• The studies before 2000


  • The studies conducted on fixed, removable partial, or maxillofacial prosthetic restoration



  •   Results Top


    During the selected times, 1789 articles were included in the survey. Out of the 1789 articles obtained, 1746 were excluded based on initial screening of the title and abstract as they did not relevant to the objectives of the present review. Finally, 24 articles were recruited for this study after excluding the old articles with the same results of the new updated articles. Due to heterogenicity of the results, a narrative review was designed rather than meta-analysis review. To be convenient to the readers, the significant findings and conclusions were extracted and grouped under biomechanical stress developed in complete dental prostheses, how to manage the stress developed in conventional RCDPs, and the factors affecting the development of stress in implant-assisted RCDPs. For answering the first question of distribution of biomechanical stress developed in complete denture prostheses, three articles were included after excluding the other factors such as partial maxillofacial, fixed, and non-FEA studies.[16],[17],[18] For answering the second question of the factors affecting the management of biomechanical stress developed in RCDPs, five articles were picked after exclusion of the irrelevant articles.[19],[20],[21],[22],[23] Finally, for the factors affecting the management of the stress developed in the implant-assisted RCDPs, 16 articles were finally chosen after exclusion of the articles with duplicate results and irrelevant [Figure 1].[24],[25],[26],[27],[28],[29],[30],[31],[32],[33],[34],[35],[36],[37],[38],[39]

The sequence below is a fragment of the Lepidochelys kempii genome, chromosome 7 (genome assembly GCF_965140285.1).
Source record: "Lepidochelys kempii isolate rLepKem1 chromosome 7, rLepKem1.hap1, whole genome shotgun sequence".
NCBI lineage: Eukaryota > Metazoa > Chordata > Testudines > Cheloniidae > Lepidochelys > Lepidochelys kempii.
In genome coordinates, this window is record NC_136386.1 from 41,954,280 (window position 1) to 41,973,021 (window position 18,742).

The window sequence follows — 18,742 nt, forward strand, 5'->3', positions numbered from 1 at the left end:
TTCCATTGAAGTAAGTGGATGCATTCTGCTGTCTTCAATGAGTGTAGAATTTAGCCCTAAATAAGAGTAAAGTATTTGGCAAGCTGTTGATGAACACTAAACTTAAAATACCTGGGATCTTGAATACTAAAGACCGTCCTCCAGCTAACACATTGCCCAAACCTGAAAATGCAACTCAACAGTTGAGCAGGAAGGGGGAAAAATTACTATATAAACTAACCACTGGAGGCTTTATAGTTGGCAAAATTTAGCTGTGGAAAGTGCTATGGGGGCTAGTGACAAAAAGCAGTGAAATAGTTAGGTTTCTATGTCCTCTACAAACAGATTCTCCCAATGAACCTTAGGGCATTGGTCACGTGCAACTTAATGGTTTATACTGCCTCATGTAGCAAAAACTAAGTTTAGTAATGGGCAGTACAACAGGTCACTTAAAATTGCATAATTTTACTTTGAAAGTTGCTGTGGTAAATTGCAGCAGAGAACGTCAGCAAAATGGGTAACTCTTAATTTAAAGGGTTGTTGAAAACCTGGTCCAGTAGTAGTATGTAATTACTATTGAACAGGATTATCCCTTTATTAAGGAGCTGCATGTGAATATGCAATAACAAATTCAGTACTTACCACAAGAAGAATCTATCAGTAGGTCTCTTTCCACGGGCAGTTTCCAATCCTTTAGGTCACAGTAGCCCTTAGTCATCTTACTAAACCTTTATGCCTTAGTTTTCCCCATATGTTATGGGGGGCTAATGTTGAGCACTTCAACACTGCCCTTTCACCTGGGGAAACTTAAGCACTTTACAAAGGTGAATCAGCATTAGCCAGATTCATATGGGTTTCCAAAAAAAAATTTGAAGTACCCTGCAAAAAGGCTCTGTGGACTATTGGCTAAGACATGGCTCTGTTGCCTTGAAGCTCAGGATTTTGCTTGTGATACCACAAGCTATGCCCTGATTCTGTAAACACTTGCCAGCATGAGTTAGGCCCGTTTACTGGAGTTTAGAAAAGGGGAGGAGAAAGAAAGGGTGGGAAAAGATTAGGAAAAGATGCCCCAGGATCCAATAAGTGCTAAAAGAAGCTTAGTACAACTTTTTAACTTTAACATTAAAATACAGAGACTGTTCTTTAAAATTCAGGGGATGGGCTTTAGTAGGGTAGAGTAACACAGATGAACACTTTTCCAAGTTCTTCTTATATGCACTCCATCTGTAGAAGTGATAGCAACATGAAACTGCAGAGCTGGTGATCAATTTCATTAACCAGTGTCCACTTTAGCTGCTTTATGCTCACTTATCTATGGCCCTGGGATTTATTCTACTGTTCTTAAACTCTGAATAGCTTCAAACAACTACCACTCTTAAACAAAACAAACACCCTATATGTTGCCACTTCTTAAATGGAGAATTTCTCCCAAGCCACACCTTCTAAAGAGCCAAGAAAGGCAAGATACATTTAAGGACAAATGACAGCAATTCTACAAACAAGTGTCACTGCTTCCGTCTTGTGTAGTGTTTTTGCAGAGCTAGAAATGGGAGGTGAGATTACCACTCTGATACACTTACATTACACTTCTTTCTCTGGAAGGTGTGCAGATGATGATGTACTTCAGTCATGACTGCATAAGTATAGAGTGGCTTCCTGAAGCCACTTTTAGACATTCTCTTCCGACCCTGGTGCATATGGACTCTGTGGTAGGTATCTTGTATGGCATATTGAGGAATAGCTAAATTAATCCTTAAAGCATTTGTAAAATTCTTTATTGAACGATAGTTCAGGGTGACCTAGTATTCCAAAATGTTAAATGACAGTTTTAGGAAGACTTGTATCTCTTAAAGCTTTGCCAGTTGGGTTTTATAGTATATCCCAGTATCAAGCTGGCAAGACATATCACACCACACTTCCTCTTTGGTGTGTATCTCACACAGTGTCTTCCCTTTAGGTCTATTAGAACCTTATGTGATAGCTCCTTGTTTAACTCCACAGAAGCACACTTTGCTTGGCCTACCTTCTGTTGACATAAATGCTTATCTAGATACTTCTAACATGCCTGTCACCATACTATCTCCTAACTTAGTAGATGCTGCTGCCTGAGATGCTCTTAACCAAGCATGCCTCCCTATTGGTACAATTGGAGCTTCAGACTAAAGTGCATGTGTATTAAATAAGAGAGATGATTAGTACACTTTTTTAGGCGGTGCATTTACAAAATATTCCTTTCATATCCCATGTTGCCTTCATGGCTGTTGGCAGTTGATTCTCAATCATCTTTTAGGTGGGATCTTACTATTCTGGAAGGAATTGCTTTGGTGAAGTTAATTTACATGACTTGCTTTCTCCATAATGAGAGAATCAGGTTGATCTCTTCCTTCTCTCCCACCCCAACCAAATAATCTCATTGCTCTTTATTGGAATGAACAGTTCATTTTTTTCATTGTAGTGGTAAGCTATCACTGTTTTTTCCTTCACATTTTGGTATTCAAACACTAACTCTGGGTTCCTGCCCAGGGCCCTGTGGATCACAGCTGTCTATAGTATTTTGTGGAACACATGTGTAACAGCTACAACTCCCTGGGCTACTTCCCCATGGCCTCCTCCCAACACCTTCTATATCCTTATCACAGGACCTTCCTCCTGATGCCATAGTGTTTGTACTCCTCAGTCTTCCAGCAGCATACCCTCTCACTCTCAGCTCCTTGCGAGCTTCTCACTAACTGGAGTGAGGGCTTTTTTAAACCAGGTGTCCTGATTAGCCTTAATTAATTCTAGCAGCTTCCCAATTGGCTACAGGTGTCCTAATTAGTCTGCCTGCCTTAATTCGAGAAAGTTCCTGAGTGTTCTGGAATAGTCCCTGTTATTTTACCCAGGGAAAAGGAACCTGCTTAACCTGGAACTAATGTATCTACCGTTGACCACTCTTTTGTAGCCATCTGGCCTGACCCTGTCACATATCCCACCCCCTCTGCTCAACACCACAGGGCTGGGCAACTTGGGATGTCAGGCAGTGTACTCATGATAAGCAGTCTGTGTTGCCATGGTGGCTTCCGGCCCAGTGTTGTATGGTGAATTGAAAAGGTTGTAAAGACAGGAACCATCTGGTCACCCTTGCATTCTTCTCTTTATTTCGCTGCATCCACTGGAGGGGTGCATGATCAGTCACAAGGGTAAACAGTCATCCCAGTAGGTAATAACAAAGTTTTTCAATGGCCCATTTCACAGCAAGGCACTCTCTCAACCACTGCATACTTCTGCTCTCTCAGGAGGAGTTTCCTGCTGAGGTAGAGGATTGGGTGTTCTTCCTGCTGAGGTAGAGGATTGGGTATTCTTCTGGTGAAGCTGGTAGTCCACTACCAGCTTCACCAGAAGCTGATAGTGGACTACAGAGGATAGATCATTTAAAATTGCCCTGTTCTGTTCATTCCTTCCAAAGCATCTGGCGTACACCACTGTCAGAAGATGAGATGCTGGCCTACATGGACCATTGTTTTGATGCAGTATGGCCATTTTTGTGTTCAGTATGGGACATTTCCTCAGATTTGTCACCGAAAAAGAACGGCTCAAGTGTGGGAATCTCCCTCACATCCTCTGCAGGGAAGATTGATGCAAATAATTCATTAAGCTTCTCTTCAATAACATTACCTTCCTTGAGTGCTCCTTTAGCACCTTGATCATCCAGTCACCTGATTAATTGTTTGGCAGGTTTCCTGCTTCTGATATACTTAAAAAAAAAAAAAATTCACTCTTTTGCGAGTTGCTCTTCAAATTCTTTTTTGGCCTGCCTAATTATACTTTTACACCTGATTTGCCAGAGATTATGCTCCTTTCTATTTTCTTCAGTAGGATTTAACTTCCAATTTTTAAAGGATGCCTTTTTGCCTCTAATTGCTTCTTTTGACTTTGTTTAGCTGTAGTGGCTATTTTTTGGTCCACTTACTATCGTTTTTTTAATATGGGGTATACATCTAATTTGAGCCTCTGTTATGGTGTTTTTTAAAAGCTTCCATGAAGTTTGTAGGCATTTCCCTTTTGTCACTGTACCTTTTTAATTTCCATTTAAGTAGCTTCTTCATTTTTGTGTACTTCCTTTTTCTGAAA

Figure 1: Flow chart for the search process indicating numbers (n) of included and excluded studies

    Click here to view



      Discussion Top


    Besides the materials of the prostheses and hard tissue structures, FEA has proven to provide a noninvasive methodology in identifying the biomechanical behavior of oral mucosa and RDPs.[10]

    Biomechanical stress in removable complete dental prostheses